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On Friday, the Human Rights Campaign announced it has purchased airtime for an ad denouncing the decision by Arkansas Gov. Asa Hutchinson and other governors to sign bans on transgender athletes into law.
The ad will air in the Little Rock and Fort Smith media markets during the “Sweet 16” playoff game between the University of Arkansas and Oral Roberts University, part of the NCAA’s “March Madness” collegiate basketball tournament, which is set to tip off on Saturday, March 27 at 7:25 p.m.
The ad features photos of Hutchinson, as well as fellow Republican Govs. Tate Reeves (Miss.), Kristi Noem (S.D.), and Bill Lee (Tenn.), all of whom have indicated support for bills barring transgender students in middle, high school, and college from competing in sports based on their gender identity. Reeves and Hutchinson have already signed bills into law to that effect, and Lee appears poised to follow suit.
Noem previously said she’d sign a ban into effect, but recently sent a similar bill back to the legislature, asking them to remove restrictions on collegiate athletics, for fear of incurring backlash from the NCAA, whose policies allow transgender athletes to compete after a year of hormone therapy and being stable in their transition.
The NCAA previously yanked seven sports championships from North Carolina in 2016 after passage of an anti-transgender “bathroom bill” in that state, and is currently being pressured by more than 540 student-athletes who signed onto a letter asking the organization to cancel or relocate championships or tournaments taking place in states that are passing anti-LGBTQ laws.
“In a year that has taken a toll on all of us, it is shocking that elected officials across the country are using their time and energy to attack LGBTQ kids, putting even more lives at risk,” the ad’s narrator intones, as the camera shows a counter with the number of COVID-19-related deaths continuing to tick upwards, followed by black-and-white still photos of Hutchinson, Reeves, Noem, and Lee.
“Trans kids are kids. They don’t deserve this cruelty,” the narrator concludes, as the camera focuses on Hutchinson. “Shame, shame, shame.”
LGBTQ advocates have previously called out Hutchinson and other politicians pushing transgender sports bans, bans on gender-affirming care, and other bills seeking to permit discrimination against the transgender community, alleging that the bills are politically-motivated. Yet despite conservative politicians pushing for more bills placing restrictions on various aspects of transgender people’s lives, a poll conducted by HRC and Hart Research Group last year found that at least 60% of Trump voters in 10 swing states said they believed trans people “should be able to live freely and openly.”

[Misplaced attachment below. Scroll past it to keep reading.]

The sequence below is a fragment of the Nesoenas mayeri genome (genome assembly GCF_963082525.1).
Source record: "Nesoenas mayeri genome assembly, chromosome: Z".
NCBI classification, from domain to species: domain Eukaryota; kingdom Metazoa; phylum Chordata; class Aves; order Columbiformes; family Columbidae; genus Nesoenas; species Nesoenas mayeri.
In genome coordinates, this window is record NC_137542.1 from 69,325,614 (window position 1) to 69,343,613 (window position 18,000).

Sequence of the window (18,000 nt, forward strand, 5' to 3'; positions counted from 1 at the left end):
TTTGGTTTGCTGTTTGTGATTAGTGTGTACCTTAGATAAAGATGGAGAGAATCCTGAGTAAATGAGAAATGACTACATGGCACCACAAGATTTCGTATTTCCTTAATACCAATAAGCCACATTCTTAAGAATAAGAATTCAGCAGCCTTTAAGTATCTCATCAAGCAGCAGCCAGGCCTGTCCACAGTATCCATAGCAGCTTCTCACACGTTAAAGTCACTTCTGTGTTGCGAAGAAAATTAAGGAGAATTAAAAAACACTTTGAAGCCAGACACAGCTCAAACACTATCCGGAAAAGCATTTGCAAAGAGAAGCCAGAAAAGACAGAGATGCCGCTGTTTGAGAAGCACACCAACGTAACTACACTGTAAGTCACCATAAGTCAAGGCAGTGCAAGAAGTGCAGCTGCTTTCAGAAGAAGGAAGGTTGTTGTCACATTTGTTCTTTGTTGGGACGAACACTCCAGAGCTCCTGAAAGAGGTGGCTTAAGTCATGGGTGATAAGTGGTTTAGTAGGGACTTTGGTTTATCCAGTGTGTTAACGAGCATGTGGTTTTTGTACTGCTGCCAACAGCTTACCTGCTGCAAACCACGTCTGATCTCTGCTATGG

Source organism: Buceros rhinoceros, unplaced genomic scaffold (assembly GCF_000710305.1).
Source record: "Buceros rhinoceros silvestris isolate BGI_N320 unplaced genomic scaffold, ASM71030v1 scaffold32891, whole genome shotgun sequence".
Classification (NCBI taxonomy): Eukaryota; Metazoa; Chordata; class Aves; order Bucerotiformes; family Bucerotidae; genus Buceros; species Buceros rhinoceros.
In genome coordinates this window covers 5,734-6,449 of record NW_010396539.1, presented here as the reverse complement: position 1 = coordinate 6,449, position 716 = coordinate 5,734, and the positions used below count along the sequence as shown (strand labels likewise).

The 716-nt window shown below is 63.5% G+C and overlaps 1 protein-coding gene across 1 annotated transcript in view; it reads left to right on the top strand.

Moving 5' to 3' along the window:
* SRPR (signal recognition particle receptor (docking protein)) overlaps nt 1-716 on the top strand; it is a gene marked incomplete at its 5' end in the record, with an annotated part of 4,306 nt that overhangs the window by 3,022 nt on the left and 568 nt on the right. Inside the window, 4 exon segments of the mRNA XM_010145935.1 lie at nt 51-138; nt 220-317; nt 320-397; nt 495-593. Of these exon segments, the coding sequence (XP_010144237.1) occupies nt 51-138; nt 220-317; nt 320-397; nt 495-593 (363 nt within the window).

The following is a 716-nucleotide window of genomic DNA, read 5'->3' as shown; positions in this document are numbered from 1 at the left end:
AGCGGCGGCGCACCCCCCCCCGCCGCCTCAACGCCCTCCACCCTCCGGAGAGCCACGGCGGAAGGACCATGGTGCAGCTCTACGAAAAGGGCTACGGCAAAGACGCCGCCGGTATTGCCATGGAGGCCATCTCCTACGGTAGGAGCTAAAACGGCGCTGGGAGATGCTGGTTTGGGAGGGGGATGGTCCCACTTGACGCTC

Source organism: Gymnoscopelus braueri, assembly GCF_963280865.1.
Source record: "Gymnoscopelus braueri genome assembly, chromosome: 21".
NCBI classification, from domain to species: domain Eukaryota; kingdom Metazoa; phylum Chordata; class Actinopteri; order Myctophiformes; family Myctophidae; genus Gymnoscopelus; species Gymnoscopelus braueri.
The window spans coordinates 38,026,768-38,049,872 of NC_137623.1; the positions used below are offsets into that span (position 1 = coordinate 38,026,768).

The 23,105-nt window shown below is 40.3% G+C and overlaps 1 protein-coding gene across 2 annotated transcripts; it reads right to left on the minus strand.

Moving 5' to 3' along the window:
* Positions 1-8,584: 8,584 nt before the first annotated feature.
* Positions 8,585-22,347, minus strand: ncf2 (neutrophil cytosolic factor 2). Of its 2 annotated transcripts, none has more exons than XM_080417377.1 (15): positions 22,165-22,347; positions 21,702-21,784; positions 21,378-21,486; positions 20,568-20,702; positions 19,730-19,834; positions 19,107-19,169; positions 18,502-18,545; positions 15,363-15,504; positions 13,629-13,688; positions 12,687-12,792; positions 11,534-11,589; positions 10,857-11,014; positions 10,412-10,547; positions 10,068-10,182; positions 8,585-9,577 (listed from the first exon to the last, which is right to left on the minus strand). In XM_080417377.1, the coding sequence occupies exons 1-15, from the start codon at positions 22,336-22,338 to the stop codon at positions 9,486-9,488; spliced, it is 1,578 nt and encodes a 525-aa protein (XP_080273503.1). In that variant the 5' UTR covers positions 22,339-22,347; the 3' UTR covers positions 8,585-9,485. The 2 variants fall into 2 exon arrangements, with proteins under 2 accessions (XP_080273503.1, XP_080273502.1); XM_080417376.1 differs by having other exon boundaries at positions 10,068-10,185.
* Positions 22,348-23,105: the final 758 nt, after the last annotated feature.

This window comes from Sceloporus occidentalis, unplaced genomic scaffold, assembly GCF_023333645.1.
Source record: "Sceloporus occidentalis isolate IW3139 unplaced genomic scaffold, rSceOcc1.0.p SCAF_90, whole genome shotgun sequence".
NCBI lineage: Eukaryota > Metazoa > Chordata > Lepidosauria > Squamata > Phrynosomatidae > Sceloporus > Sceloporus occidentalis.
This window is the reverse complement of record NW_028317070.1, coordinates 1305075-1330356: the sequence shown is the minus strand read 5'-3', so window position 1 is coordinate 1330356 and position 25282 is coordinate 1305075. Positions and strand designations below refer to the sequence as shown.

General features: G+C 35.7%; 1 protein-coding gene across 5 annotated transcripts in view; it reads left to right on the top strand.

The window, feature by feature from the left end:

That same poll found that 87% of swing-state voters said transgender people should have equal access to medical care, and the number of voters who said banning transgender student-athletes from competing in sports should be a legislative priority ranged from 1% to 3%. Another, more recent poll found that most Americans — 73% of voters — agreed with the statement that “sports are important in young people’s lives. Young transgender people should be allowed opportunities to participate in a way that is safe and comfortable for them.”
Other advocates have warned that states enacting bans on trans athletes may face economic and legal consequences, and see their reputations harmed. For example, Idaho passed a nearly-identical law last year, only to see it challenged in court and ultimately blocked from taking effect by a federal judge.
In terms of economic consequences, The Associated Press projected that North Carolina’s “bathroom bill” in 2016 — which led to boycotts, cancelled concerts and conventions, and major companies scuttling plans for expansions or relocations to the state — likely cost the state $3.76 billion in lost revenue over 10 years. Similarly, in 2017, when Texas lawmakers took up a “bathroom bill,” the Texas Association of Business estimated that the bill, had it passed, would have cost $8.5 billion in economic losses, and resulted in the loss of up to 185,000 jobs, due to NCAA and professional sporting event cancellations, bans on taxpayer-funded travel, the cancellation of movie productions, and relocations of businesses to other states less hostile to the LGBTQ community.
HRC President Alphonso David condemned Hutchinson’s decision to sign the anti-transgender athlete bill into law.
“Hutchinson’s shameful decision to attack transgender children to score a few political points is absolutely abhorrent, and rooted in nothing but his animus towards LGBTQ people,” David said in a statement. “Despite numerous opportunities, not once were they able to name a single transgender athlete in the state of Arkansas. These bills are in search of a problem that does not exist and the Human Rights Campaign will be here to make sure Governor Hutchinson and any elected officials pushing for these discriminatory laws are held accountable.”
Watch the HRC ad set to air during “March Madness” below:
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